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27 December 2013

Dyeing the cheese orange – Beware of benchmarks

In the 1500s cheesemakers began using annatto (seeds from the tropical achiote tree) to color their cheese orange. Why?

At the time the best cheeses had an orangey hue. This was caused by carotene (vitamin A) in cow's milk. The carotene came from good grass. Good grass made fat cows. Fat cows made fat milk. Fat milk made good cheese. Thus, eaters of cheese could identify the good stuff by an orange rind.

As a consumer of cheese, looking for the orange cue was a lot easier than trying to find out what the cows ate. Cheesemakers using annatto took advantage of this by faking the cue. Regardless of what their cows ate, their cheese would seem high quality because of the orange annatto dye they added. Consumers didn't know the difference and ended up buying inferior cheese.

The practice of using annatto continues to this day. Unsurprisingly, similar strategies are used elsewhere. The analog of cheese's orange color in software development is the performance benchmark. Benchmarks are cues that let us compare many types of systems and make good decisions. Benchmarks also provide an opportunity to get the wrong impression.


PayPal's engineering team recently posted details of how reimplementing their application platform in Node.js led to vast improvements. It's an interesting write-up, with charts and statistics to make the case. Their conclusion is they'll use Node.js for all new consumer-facing web apps.

With general statements like "double the requests per second" and "35% decrease in the average response time" the post implies that you should be using Node.js for all your web apps, too. But how do you know they aren't just dyeing the cheese orange?

To make an informed decision I need to know what the cows ate:

  • Why was their old system slow? What were the sources of latency? Why couldn't they be remedied?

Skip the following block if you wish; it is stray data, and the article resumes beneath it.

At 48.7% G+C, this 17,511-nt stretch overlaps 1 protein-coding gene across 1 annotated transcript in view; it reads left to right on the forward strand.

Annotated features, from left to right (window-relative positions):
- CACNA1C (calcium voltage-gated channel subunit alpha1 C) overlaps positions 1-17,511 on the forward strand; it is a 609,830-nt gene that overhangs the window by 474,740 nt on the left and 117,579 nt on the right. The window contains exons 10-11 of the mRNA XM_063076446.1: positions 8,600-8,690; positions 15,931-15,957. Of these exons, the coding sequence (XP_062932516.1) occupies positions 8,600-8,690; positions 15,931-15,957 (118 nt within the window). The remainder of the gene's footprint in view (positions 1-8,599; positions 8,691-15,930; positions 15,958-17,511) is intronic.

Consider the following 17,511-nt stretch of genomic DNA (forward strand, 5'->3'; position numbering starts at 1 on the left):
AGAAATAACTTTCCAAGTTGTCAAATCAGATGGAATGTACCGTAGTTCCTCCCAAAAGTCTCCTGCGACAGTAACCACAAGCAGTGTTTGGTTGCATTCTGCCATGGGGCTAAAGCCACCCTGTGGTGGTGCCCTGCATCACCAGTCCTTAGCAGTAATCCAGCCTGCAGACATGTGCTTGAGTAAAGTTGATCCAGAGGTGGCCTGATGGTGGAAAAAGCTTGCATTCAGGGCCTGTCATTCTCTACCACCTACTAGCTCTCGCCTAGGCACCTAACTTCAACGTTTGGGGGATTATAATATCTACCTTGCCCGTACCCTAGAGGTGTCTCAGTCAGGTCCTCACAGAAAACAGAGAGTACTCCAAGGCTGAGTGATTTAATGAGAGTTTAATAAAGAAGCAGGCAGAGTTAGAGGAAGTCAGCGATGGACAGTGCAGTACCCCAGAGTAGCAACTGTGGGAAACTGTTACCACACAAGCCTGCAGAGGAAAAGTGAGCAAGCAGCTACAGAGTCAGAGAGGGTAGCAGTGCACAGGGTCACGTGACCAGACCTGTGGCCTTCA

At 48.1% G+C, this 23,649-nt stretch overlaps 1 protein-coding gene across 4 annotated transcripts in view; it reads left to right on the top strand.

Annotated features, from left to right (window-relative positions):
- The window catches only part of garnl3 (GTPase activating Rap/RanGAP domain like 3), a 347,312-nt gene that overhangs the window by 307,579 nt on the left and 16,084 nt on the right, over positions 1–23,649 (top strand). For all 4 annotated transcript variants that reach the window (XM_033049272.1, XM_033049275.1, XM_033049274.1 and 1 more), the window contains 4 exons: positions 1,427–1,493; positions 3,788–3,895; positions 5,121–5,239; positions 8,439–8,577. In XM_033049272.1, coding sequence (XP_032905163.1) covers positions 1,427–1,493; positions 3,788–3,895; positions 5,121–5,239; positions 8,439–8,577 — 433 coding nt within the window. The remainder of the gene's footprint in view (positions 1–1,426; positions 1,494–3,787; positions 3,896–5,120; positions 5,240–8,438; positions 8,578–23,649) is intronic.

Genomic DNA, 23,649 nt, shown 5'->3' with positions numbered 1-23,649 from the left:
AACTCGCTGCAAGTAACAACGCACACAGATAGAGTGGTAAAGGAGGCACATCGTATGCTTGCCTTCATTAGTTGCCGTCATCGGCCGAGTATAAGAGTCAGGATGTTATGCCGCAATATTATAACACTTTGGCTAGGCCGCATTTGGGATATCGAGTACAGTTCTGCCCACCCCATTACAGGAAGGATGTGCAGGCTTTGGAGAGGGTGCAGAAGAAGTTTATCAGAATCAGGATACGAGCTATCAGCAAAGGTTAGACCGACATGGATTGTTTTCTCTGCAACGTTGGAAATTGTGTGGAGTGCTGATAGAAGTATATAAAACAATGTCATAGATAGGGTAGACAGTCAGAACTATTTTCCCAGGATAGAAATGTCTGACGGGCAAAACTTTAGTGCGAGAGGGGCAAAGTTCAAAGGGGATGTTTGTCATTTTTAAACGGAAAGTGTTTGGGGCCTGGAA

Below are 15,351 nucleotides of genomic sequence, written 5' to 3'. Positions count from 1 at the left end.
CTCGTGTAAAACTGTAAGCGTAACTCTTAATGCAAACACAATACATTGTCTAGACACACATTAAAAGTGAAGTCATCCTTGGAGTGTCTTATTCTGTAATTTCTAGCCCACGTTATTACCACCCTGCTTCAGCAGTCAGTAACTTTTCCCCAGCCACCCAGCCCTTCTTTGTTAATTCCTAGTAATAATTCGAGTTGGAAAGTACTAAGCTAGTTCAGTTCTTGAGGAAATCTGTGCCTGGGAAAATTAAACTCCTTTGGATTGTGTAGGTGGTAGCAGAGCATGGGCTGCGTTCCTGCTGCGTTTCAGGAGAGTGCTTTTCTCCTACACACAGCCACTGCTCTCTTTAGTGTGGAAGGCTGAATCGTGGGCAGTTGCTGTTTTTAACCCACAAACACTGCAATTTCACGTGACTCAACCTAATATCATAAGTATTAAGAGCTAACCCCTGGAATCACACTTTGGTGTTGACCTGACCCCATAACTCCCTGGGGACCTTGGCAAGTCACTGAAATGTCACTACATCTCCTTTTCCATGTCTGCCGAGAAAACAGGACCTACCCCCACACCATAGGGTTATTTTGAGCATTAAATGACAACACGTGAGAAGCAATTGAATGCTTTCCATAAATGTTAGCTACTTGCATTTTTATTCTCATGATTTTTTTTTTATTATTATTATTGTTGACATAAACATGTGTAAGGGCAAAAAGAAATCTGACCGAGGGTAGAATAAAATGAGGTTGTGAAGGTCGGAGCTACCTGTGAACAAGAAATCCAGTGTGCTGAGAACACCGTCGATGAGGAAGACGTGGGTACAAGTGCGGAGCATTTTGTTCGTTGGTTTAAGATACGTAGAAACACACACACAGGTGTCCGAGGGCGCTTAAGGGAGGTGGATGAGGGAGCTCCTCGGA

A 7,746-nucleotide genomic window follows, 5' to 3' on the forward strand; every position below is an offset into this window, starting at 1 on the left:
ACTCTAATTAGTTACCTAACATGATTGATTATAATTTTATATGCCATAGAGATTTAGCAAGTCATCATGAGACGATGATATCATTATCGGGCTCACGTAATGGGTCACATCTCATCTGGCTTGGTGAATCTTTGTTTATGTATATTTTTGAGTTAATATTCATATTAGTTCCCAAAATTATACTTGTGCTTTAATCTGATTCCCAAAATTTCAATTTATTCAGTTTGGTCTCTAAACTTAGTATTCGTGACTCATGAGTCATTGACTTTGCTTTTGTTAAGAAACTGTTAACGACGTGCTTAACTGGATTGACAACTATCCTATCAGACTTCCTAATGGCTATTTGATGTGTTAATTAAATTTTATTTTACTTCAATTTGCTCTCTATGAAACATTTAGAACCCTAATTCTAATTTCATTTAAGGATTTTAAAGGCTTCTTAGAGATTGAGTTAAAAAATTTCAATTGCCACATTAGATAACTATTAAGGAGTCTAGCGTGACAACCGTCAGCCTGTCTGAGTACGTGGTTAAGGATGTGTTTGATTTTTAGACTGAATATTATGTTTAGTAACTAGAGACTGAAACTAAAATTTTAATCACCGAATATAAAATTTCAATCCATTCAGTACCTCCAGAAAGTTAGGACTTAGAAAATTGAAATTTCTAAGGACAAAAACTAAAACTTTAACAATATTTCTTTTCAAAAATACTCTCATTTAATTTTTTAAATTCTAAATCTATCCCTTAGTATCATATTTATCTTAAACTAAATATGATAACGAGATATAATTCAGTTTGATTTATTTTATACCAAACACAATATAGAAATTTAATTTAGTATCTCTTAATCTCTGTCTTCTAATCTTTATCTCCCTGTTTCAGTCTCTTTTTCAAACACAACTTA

• On their application servers, how slow is a null request? How much of the overhead is out of their control?
  • If they reimplemented the same system using Java like before, but from scratch, how much faster would it be?
  • If they reimplemented in a third environment like Python or Go or C, how would it compare?
  • and many more...

Questions like these are difficult to answer. Rigorous experiments to test Node.js versus Java for the full system would be expensive. This is why we, as software engineers, seek out benchmarks. Unfortunately, benchmarks are easily gamed and often not comparable. I'm not saying PayPal's team is trying to deliberately mislead people. I'm wary because it's easy to do benchmarks incorrectly (and a sample size of one is not representative).


This is why I'm conservative about adopting new tools. I'll read about new stuff. I'll try to gain some familiarity through first-hand experience. I'll listen to the opinions of engineers I know and respect about what's new. But I'm skeptical of sources I don't know and success stories that seem too good to be true. I prefer to move slow. I'd rather know what the cows ate than risk buying dyed cheese.


(PS: Butter is dyed yellow for exactly the same reason.)
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